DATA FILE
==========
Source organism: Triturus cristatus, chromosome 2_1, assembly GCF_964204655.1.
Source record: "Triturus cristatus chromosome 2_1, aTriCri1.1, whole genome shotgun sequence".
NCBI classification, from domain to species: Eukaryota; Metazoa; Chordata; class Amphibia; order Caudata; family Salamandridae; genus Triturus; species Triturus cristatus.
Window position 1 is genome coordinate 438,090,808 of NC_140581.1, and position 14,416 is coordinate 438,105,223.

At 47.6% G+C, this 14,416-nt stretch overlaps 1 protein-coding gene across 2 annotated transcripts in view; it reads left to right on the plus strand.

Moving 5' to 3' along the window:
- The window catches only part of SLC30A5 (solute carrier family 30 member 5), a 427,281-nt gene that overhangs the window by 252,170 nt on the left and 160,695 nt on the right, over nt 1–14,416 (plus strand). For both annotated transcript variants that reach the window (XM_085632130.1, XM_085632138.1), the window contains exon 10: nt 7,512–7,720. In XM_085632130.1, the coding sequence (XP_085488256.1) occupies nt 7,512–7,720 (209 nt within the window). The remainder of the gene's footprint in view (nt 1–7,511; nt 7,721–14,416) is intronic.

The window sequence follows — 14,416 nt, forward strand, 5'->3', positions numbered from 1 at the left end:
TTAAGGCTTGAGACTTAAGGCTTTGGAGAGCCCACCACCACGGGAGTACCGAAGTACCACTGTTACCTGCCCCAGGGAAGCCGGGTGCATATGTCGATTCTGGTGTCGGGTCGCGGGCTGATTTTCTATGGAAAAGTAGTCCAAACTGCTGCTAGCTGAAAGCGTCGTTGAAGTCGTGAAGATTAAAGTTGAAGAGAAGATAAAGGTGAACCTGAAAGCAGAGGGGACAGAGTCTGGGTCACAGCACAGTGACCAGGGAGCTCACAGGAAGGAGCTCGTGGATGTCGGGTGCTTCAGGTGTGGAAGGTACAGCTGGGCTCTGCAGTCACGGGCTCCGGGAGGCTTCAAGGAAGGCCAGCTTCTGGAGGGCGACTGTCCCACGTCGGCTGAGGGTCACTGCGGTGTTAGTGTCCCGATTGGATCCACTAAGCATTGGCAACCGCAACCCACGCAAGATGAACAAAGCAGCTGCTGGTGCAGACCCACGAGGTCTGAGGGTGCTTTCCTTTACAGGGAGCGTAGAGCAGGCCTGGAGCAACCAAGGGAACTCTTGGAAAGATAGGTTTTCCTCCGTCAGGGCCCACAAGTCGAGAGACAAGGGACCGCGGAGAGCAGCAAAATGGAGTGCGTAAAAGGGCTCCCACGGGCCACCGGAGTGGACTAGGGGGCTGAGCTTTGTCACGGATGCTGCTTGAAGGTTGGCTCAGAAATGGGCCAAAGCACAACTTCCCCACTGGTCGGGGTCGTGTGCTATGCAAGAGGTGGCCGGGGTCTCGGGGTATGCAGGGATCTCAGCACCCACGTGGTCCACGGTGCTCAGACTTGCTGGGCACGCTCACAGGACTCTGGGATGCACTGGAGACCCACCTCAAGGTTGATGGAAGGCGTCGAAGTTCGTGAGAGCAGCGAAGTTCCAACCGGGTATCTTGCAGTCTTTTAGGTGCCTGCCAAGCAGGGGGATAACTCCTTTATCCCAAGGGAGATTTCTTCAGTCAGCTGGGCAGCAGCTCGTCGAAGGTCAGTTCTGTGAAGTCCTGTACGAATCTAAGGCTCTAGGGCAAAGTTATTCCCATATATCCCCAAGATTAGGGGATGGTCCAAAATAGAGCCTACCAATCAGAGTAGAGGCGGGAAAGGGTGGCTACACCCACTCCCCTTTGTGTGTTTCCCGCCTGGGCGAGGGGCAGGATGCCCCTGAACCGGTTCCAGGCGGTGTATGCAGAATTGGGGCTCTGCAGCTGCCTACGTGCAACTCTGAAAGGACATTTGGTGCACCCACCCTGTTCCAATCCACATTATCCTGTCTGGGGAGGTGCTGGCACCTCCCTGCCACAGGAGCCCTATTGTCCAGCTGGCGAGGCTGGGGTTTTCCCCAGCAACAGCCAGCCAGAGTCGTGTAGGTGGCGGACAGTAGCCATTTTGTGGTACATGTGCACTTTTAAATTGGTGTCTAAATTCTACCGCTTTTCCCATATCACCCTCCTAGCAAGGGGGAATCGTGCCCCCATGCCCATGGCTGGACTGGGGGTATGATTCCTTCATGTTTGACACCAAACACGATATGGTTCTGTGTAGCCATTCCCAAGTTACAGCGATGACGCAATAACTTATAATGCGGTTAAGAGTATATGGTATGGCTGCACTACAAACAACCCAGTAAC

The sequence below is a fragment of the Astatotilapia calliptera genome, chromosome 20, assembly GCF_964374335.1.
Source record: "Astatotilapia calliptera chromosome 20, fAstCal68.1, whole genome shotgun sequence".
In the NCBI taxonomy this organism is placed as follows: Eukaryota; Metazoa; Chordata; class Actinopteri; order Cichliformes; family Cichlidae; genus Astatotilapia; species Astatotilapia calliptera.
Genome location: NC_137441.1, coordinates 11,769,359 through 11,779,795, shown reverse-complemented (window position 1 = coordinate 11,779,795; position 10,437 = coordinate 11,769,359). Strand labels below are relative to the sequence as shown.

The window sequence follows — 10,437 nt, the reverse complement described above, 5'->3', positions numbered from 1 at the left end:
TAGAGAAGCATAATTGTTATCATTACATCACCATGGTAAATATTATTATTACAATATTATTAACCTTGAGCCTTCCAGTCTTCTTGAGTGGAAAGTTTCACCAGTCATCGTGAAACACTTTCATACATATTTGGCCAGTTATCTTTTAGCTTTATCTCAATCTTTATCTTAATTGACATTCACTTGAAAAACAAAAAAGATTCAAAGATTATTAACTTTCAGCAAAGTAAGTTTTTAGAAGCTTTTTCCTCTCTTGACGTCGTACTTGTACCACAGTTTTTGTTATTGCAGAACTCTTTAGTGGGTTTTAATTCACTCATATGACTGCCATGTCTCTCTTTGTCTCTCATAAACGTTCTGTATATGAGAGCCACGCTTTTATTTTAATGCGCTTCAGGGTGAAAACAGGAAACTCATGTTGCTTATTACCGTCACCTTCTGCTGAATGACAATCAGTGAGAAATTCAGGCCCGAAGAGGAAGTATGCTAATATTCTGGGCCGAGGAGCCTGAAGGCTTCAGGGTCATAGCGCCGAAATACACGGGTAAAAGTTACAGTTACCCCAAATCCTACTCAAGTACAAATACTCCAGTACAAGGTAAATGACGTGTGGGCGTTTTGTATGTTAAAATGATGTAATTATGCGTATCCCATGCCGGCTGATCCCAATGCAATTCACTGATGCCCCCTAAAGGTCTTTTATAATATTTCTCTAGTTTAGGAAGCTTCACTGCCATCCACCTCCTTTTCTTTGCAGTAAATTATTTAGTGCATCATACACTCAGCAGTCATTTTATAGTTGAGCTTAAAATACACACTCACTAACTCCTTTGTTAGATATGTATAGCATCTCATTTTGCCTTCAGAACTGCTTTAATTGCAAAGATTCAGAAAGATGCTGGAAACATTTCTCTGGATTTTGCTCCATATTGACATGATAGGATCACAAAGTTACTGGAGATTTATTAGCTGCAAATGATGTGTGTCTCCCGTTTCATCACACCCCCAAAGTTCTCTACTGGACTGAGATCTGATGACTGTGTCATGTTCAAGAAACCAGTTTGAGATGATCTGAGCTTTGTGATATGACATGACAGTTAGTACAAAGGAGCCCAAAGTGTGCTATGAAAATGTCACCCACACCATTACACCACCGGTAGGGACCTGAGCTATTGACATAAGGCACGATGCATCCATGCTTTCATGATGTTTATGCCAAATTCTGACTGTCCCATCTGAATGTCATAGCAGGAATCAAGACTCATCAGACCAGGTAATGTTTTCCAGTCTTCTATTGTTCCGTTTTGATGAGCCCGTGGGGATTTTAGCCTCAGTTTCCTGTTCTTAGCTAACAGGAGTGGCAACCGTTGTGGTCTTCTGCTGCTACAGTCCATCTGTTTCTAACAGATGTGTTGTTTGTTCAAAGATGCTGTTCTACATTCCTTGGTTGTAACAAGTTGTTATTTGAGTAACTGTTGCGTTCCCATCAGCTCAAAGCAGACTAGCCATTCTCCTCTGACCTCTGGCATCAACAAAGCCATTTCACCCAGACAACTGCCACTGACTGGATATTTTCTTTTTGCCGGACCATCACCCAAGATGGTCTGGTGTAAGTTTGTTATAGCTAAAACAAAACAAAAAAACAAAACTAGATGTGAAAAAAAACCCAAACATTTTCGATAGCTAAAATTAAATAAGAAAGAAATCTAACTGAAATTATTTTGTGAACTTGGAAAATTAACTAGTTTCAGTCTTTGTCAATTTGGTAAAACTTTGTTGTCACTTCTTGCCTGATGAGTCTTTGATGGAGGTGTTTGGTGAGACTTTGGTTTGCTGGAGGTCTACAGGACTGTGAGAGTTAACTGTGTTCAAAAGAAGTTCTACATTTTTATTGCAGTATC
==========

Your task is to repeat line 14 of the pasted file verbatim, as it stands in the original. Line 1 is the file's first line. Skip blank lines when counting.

The window sequence follows — 10,437 nt, the reverse complement described above, 5'->3', positions numbered from 1 at the left end: